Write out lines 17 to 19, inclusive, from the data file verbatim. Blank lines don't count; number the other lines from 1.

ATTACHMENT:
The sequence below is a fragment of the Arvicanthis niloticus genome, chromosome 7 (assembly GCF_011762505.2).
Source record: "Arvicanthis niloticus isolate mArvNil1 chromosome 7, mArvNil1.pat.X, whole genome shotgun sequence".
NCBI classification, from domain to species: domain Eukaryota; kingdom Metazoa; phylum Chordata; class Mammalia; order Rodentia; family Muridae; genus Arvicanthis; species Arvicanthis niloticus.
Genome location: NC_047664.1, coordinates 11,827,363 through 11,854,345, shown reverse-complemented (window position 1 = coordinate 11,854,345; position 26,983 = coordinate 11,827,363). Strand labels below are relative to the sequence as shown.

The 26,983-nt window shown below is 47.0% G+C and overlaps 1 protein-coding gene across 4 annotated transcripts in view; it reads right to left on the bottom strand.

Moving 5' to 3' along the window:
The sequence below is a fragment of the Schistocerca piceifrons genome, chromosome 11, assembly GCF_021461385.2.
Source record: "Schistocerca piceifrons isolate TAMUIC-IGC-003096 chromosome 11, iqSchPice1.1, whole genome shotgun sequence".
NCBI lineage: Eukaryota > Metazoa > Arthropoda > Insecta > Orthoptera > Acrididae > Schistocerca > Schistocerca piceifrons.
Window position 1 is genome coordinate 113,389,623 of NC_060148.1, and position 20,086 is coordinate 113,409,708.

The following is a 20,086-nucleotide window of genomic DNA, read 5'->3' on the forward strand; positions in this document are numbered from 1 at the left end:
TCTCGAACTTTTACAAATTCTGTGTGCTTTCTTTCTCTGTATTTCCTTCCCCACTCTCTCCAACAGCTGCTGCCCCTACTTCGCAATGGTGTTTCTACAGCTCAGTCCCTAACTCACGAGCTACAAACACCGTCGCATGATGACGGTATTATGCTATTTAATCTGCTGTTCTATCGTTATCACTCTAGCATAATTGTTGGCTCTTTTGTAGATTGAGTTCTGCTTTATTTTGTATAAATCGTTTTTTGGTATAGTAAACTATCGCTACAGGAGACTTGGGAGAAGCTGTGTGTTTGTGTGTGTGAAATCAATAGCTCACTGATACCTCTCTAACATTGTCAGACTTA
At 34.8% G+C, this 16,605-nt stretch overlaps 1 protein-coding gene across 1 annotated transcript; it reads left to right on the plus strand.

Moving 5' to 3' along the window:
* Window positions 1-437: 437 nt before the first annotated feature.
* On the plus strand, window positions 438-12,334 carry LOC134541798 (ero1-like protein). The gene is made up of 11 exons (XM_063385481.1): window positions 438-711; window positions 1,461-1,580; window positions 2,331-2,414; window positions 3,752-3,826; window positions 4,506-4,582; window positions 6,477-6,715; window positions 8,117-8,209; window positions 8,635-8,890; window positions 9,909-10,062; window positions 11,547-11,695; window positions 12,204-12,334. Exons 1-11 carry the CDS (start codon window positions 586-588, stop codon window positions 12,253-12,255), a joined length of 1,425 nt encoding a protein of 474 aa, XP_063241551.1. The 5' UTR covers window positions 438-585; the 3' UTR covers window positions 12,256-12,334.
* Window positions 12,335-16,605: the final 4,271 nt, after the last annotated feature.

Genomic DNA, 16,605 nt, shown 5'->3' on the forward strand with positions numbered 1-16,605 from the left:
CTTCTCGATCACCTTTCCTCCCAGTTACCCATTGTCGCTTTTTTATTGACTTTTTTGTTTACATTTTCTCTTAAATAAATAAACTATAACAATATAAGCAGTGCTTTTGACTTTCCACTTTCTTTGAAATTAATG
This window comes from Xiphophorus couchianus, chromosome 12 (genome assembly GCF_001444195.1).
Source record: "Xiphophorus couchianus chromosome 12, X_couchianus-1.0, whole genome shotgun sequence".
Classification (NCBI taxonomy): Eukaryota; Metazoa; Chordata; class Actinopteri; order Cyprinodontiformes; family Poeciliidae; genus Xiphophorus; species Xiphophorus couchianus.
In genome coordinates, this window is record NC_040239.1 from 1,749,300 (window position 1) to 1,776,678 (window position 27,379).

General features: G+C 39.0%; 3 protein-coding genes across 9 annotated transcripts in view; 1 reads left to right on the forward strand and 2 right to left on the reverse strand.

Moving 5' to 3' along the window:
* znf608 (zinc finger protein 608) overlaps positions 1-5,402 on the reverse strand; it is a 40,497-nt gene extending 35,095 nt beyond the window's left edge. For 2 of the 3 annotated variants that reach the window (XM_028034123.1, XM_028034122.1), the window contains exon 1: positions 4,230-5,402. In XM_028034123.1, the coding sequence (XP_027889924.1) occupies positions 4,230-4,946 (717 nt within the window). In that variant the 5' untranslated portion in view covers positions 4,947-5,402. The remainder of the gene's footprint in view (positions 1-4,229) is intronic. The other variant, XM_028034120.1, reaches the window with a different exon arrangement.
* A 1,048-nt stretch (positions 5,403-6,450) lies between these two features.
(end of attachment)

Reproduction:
* Window positions 12,335-16,605: the final 4,271 nt, after the last annotated feature.

Genomic DNA, 16,605 nt, shown 5'->3' on the forward strand with positions numbered 1-16,605 from the left:
CTTCTCGATCACCTTTCCTCCCAGTTACCCATTGTCGCTTTTTTATTGACTTTTTTGTTTACATTTTCTCTTAAATAAATAAACTATAACAATATAAGCAGTGCTTTTGACTTTCCACTTTCTTTGAAATTAATG